Healdsburg-based Getaway Adventures relies on the trails at Bothe-Napa Valley State Park in Calistoga for its hiking excursions.

“We’ve noticed fallen trees, a lot of debris on trails and a significant amount of mud,” Preston Ashton, operations manager of the Sonoma County company, said in mid-April.

Getaway’s business is 80% cycling tours, and 10% each hiking and kayaking trips in Sonoma and Napa counties.

“The rain definitely has taken a pretty big toll on our business. Last year we saw unprecedented growth after the pandemic,” said Ashton. “This year with the rain we saw practically zero business in January, February and into March.”

It was just starting to pick up in the second half of April, with bookings also coming for summer.

Ashton anticipates he lost 60% of his reservations because hiking and biking trips had to be canceled at the last-minute with the atmospheric rivers sometimes arriving without much notice. He did not release dollar figures.

While the rains will mean a better and longer kayaking season than the last couple of years, it’s not all good news.

“We usually start the kayaking season at the beginning of April. I had to push it back, probably to May 1, due to the rain,” Ashton said. “The debris and the state of the (Russian) River is unsafe. It’s also mucky, very brown water and not very visually appealing. It’s moving so fast it’s almost like whitewater.”

Watching the water level

The 110-mile Russian River begins in Mendocino County and ends at the Pacific Ocean in Sonoma County. Multiple businesses either use that waterway or are situated along it.

For Ken Barber, each of the three winters he has been co-owner of the glamping company Wildhaven Sonoma in Healdsburg has been a challenge. Shutdowns because of the pandemic, drought and then floods have kept him guessing as to what a typical winter is like.

This winter 19 of the 40 tents had to be emptied to prevent them from being swamped by the rising Russian River. Barber said this was no easy task in between downpours.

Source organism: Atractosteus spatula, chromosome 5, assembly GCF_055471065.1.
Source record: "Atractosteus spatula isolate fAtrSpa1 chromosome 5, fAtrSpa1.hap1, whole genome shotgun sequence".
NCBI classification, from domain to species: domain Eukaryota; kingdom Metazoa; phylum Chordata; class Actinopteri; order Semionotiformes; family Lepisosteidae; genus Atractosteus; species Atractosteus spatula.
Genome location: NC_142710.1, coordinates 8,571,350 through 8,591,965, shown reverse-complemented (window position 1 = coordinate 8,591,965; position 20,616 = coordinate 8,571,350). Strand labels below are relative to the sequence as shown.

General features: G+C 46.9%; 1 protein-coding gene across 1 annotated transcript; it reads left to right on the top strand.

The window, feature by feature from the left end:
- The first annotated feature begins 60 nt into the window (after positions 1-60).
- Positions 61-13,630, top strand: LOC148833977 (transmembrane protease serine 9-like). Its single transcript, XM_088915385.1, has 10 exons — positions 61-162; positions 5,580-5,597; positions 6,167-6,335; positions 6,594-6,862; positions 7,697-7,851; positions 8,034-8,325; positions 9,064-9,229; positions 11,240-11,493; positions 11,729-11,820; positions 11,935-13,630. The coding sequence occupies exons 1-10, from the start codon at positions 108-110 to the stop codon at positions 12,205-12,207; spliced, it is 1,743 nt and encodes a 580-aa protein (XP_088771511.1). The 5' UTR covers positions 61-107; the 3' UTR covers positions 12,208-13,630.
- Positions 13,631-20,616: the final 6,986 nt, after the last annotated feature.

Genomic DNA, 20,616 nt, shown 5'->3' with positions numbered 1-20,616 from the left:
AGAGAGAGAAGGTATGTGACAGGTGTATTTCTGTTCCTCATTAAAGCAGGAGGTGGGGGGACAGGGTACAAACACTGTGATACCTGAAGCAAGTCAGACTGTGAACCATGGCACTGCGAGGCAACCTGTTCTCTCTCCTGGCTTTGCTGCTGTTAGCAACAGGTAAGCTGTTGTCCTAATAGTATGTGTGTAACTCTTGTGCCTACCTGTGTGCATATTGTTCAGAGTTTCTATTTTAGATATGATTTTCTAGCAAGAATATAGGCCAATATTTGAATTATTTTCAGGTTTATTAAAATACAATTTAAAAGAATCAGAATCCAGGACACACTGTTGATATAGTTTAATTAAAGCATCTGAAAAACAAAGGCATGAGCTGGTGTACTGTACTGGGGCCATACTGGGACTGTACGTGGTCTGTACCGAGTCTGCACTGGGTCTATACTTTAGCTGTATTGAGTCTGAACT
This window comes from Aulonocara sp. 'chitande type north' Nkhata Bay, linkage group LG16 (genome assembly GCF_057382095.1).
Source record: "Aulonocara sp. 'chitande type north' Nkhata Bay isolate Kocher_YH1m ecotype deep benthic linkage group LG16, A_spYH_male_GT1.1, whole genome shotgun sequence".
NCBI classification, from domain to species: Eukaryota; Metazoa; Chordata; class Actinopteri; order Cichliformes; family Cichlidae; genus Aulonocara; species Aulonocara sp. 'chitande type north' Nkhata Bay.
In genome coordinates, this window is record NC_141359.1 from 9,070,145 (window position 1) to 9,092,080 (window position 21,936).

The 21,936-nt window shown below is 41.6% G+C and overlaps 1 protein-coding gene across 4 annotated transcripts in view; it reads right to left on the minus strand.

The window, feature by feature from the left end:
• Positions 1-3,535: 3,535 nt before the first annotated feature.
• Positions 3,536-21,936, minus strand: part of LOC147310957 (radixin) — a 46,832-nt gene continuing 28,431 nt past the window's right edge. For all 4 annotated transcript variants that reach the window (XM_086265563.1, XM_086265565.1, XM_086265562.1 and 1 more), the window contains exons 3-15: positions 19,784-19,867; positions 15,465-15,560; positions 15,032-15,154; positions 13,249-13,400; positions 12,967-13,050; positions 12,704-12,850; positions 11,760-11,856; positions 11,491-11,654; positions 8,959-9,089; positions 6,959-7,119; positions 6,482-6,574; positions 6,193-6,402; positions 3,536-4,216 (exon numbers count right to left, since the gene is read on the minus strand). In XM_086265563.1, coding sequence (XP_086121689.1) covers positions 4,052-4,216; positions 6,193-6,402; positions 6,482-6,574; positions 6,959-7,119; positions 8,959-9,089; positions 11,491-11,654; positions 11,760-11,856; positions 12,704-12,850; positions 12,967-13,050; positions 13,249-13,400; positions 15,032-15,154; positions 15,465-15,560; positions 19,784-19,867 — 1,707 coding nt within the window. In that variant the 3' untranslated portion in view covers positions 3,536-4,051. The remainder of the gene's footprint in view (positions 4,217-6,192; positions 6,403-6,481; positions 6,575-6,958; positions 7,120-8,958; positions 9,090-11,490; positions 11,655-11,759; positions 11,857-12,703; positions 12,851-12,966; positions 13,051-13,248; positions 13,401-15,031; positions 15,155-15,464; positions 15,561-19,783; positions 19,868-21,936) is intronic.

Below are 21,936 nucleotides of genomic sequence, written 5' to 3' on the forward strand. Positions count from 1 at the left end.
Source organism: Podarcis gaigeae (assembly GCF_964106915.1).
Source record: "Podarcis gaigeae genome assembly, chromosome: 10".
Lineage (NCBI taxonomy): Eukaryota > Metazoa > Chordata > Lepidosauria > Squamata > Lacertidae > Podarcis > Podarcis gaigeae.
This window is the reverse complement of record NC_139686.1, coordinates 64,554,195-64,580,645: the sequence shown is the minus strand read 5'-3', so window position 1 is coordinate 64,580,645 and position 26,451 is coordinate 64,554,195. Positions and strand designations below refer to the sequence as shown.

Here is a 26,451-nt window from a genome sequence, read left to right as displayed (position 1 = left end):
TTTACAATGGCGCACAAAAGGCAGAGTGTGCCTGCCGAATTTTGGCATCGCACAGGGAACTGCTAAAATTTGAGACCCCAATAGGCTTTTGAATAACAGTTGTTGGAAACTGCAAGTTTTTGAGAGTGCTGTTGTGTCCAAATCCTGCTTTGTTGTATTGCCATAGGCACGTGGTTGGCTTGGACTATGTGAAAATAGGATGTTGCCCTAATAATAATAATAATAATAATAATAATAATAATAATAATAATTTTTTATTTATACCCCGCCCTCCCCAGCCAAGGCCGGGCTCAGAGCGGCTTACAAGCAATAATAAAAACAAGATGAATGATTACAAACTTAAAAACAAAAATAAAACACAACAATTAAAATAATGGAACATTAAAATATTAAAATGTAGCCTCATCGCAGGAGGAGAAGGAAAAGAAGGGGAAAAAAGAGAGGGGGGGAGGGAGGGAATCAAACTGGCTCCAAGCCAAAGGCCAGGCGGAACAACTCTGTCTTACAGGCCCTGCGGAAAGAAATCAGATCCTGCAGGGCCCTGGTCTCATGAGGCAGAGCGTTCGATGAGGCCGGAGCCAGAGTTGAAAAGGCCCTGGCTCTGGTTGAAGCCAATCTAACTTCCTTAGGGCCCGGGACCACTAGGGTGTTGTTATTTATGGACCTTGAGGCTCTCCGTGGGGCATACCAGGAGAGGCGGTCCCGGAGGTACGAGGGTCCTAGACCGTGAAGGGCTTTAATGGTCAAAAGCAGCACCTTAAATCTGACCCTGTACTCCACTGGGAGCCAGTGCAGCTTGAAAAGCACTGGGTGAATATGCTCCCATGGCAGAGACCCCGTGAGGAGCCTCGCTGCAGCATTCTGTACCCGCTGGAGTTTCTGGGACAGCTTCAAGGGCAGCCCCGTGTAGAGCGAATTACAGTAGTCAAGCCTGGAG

While winter is a slower time for Wildhaven, Barber had to cancel a New Year’s Eve bash because of wild weather. The resort stayed closed 21 days. This included being shuttered over Martin Luther King Jr. weekend, which is usually a busy time.

Barber did not reveal what the financial toll has been.

March and April had been good months the last two years, but not in 2023.

In addition to the wet weather, it has been unseasonably chilly in the North Bay.

“I think because it has been so cold so late people haven’t been in the mindset of spring camping,” Barber said. “If nature is looking like it is not friendly, people are not thinking about spending a night in it.”

To prevent another disastrous winter season, Wildhaven this summer is adding 10 tiny homes to the property that will be able to be moved on their wheels if need be.

Kim Lockhart, who with husband David Lockhart, has owned River’s Edge Kayak and Canoe Trips in Healdsburg for three years, said, “We are definitely thrilled about the water. Because there’s so much water we are getting more calls from big groups.”

Eighty-five people, all but two were in one group, booked for the opening weekend in April. The company will be able to accommodate even more people in a single day as more staff is hired for the busier summer months.

Lockhart is hoping all this water means people will be paddling well into the fall, which wasn’t happening during the drought.

Lake Berryessa Boat & Jet Ski Rentals in Napa started renting boats the weekend of April 8-9. At that time the lake was a little more than 90% full.

“Boating season is all weather based,” owner Marty Rodden said. “We were open all winter, but had no business due to all the rain.”

He’s ecstatic about the water level, especially considering during the drought the boat launches were inaccessible.

“None of the launch ramps would dry up if we didn’t get rain for two years,” Rodden said.

Kathryn Reed is a journalist who has spent most of her career covering issues in Northern California. She may be reached at kr@kathrynreed. com, or follower her at, Twitter @Kathryn0925, or Instagram @kathrynreed0925.

Next week: A promising season for rafting

This is the first in a series of stories discussing the impact of spring on North Bay businesses. Next, Sue Wood digs into the benefits and challenges this winter’s abundant rainfall presents to the region’s river rafting businesses.